Paying Your Marketers Properly – Revisiting the Rabbit Hole

Introduction – Part 1 (of 5)

marketingAfter updating our website recently we have noticed that our article “Paying Your Marketers – Properly” and the issues covered within it have spurned many questions and comments both here on our site and from some of our clients. The health care industry is an ever-changing world, subject to ebb and flow of legislation, agency rules / regulations, court decisions and an ever-changing labor pool. Notably, Liz wrote this article almost ten years ago!

Many changes have occurred throughout the health care industry since the original article was written. Government agencies charged with oversight of the industry and its participants work differently then they did ten years ago. In fact, almost every facet of the industry has been affected by continual changes in the laws, rules, and regulations governing how agencies do business in this marketplace. It follows that the issue of paying marketers has changed also. Ultimately the crux of the original article remains in place, but none-the-less it deserves a fresh analysis.

One illustration of this change can be seen in the government’s focus (both on the state and federal levels) on strengthening and enforcing the prohibitions on fraud and abuse within the industry. The government’s new resolve in combating fraud and abuse has developed throughout many areas. One of the most visible examples of this new focus and resolve is the DOJ-HHS’s HEAT strike-teams, which actively combines and focuses the intelligence and resources of federal and state agencies towards the single inexorable goal of prosecuting businesses and people involved in Medicaid and Medicare fraud and abuse.

Moreover, beyond the health care industry itself, almost every industry (including health care) and every business, across the country, faces the perils and pitfalls of the changing environment of employer / employee relationships and employment laws. Federal and state agencies have promulgated new rules and regulations, and have adapted their methods and strategies in dealing with employment law. The “old-hat” areas of discrimination, retaliation, and harassment are as much of a concern as ever. However as technology advances and permeates the fabric of our society new questions are being raised such as: When can you run a criminal background check on a prospective employee? Can you ask a potential employee for their password to social media websites so you can better evaluate them? What are the limits you can place on employees’ use of social media both on the clock and off the clock (there is a surprising amount of controversy in this area particularly!)?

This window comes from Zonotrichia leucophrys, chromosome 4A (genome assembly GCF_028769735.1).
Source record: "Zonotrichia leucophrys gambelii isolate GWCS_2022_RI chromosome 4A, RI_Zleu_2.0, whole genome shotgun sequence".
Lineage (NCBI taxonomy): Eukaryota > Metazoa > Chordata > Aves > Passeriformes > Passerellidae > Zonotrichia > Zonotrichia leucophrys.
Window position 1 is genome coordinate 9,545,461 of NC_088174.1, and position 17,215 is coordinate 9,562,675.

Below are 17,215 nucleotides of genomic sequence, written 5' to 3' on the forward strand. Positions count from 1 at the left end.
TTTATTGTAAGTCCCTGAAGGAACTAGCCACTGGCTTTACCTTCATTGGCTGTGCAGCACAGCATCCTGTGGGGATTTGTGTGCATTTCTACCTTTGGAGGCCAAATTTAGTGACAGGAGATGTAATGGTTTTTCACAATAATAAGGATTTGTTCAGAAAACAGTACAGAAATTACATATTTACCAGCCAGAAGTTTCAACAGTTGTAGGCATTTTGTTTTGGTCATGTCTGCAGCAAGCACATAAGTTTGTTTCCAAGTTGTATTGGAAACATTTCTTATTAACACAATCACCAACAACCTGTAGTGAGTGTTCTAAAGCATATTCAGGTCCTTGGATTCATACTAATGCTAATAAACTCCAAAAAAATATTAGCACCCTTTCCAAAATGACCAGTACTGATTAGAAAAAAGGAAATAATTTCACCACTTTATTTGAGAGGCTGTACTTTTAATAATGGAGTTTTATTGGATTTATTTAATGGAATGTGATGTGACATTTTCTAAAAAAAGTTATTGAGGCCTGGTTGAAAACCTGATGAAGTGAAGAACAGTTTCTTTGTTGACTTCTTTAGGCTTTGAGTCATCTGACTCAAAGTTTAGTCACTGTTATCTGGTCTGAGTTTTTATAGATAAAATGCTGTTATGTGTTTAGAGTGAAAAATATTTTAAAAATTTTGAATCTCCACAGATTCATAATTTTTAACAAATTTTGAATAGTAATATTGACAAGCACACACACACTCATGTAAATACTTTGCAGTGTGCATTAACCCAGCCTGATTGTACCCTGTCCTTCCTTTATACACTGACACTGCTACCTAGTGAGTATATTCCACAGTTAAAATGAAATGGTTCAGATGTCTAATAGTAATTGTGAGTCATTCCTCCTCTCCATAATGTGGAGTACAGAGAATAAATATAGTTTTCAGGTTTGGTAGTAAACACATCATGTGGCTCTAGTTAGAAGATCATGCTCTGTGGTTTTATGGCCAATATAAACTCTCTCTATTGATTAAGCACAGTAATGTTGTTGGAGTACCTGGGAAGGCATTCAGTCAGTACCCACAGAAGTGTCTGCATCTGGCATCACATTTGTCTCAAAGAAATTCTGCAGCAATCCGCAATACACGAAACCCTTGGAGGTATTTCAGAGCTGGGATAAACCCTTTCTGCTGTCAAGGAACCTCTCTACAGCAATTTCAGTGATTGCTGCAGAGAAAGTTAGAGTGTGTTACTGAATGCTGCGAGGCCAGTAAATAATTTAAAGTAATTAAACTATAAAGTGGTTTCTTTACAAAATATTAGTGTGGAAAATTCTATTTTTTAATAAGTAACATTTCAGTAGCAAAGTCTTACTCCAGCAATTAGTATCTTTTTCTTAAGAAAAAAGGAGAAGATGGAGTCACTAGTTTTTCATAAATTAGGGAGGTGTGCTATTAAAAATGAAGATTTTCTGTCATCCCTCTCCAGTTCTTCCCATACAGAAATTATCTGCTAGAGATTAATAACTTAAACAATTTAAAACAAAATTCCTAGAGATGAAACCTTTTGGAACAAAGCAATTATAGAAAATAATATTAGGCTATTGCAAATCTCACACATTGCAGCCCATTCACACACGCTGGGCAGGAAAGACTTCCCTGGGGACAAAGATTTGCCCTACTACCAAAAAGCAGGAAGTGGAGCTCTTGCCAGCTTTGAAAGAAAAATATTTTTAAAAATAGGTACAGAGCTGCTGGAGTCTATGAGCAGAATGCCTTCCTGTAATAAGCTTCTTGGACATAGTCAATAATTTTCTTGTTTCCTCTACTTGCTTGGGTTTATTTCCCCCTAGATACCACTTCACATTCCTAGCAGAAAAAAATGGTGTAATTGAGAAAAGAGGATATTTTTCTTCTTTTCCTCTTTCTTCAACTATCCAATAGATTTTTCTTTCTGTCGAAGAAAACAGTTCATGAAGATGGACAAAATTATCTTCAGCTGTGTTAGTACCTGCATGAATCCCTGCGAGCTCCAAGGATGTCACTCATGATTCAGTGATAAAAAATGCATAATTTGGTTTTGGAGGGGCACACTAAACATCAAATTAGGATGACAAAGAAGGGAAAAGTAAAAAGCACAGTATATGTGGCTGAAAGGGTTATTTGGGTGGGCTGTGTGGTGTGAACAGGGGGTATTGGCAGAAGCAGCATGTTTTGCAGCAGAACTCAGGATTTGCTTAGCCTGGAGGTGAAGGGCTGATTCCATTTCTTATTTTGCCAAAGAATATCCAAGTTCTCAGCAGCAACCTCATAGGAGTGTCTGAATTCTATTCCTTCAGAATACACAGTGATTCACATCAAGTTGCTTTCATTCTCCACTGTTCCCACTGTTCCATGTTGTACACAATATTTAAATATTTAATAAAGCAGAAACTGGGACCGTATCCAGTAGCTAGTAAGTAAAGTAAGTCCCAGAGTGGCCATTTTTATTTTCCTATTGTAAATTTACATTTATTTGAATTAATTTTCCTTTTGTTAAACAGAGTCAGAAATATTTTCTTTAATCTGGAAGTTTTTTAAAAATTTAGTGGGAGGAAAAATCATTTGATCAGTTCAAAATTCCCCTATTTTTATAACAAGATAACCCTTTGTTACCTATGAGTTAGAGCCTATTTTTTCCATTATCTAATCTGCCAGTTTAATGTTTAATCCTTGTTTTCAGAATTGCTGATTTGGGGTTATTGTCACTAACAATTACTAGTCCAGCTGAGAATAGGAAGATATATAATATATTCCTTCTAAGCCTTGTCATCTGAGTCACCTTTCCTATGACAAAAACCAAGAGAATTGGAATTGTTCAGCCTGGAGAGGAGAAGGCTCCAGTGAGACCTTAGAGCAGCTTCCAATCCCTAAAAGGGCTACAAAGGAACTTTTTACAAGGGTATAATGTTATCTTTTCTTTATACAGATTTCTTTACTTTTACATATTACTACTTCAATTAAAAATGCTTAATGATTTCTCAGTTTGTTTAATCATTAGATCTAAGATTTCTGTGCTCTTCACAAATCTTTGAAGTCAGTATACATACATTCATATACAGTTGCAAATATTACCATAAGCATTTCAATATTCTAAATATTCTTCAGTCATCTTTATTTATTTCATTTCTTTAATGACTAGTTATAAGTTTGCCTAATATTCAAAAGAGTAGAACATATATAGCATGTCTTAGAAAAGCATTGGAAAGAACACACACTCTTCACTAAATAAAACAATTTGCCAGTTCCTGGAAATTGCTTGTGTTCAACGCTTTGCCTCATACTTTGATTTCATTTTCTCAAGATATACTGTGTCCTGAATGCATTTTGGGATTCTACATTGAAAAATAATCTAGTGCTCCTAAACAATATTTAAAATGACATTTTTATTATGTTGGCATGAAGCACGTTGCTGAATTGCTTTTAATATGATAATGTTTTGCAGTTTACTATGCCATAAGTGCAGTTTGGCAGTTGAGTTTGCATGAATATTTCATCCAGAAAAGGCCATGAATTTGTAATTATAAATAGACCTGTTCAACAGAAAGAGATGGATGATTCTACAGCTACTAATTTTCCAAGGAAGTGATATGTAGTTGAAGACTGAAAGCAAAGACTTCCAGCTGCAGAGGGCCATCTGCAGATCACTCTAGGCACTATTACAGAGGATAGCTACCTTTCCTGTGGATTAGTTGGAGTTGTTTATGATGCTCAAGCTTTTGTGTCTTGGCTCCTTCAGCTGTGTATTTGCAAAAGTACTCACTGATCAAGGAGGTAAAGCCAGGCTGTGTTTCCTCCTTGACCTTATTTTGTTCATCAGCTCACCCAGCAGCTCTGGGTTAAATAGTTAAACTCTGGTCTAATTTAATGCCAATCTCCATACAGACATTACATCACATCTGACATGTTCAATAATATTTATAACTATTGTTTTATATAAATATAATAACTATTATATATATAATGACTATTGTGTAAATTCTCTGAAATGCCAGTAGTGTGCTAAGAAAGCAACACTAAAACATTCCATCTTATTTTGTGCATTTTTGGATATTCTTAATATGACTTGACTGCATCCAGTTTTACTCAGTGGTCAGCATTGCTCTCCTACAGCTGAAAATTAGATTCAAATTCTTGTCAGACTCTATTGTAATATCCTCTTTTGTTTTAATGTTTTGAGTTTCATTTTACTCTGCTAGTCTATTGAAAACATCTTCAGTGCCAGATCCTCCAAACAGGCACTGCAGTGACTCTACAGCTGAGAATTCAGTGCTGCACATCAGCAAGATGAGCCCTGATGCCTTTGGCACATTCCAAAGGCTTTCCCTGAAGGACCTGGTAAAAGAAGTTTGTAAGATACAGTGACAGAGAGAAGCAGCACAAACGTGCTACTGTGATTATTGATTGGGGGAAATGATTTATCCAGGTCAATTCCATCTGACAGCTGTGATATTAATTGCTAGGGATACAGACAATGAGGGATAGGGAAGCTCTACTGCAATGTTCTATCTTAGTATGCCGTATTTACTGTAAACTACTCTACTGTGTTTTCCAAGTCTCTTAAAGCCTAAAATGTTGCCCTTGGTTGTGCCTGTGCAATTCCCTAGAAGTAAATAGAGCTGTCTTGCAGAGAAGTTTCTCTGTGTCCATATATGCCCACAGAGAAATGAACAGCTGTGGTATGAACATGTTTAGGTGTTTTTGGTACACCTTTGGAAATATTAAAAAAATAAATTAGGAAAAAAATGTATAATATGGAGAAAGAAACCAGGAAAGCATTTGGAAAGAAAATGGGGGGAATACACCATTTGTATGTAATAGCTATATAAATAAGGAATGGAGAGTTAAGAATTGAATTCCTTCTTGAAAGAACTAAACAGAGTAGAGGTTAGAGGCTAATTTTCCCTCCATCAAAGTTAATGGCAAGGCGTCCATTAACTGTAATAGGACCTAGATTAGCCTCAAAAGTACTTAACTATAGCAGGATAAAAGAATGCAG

So how does all of this effect marketing strategies and payment structures for marketers in the health care industry?

In some ways many things are unchanged, but unfortunately that is not the whole story. Certain recent developments in the health care industry and employment law should give pause to health care providers when they decide to start or continue with marketing strategies and payment structures.

We have decided to start a multi-part series of articles which will shed new light on some old concepts, highlight certain techniques and approaches to structuring marketer training and payment, identify emerging issues and areas of concern, and suggest “functional adaptation methods” which can help health care businesses avoid potential pitfalls.